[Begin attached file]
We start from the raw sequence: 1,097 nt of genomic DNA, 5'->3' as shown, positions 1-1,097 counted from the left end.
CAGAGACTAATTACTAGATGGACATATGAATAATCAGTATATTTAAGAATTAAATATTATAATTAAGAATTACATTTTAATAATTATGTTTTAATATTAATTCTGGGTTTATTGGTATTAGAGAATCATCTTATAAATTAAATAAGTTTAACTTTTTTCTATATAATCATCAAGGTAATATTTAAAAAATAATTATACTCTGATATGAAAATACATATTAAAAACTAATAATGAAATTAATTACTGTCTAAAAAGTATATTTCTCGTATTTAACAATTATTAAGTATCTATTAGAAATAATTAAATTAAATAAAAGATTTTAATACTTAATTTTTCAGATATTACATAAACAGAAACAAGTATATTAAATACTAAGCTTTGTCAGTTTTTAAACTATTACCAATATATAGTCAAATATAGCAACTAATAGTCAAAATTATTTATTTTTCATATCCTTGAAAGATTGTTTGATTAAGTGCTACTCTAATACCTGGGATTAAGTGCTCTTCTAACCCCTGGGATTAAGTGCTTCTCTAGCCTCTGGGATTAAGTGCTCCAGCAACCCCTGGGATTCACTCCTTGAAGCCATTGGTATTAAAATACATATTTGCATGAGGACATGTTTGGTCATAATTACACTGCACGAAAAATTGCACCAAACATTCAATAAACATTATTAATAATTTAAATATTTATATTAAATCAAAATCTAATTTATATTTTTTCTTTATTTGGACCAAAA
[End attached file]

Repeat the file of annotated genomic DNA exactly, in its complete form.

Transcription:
We start from the raw sequence: 1,097 nt of genomic DNA, 5'->3' as shown, positions 1-1,097 counted from the left end.
CAGAGACTAATTACTAGATGGACATATGAATAATCAGTATATTTAAGAATTAAATATTATAATTAAGAATTACATTTTAATAATTATGTTTTAATATTAATTCTGGGTTTATTGGTATTAGAGAATCATCTTATAAATTAAATAAGTTTAACTTTTTTCTATATAATCATCAAGGTAATATTTAAAAAATAATTATACTCTGATATGAAAATACATATTAAAAACTAATAATGAAATTAATTACTGTCTAAAAAGTATATTTCTCGTATTTAACAATTATTAAGTATCTATTAGAAATAATTAAATTAAATAAAAGATTTTAATACTTAATTTTTCAGATATTACATAAACAGAAACAAGTATATTAAATACTAAGCTTTGTCAGTTTTTAAACTATTACCAATATATAGTCAAATATAGCAACTAATAGTCAAAATTATTTATTTTTCATATCCTTGAAAGATTGTTTGATTAAGTGCTACTCTAATACCTGGGATTAAGTGCTCTTCTAACCCCTGGGATTAAGTGCTTCTCTAGCCTCTGGGATTAAGTGCTCCAGCAACCCCTGGGATTCACTCCTTGAAGCCATTGGTATTAAAATACATATTTGCATGAGGACATGTTTGGTCATAATTACACTGCACGAAAAATTGCACCAAACATTCAATAAACATTATTAATAATTTAAATATTTATATTAAATCAAAATCTAATTTATATTTTTTCTTTATTTGGACCAAAA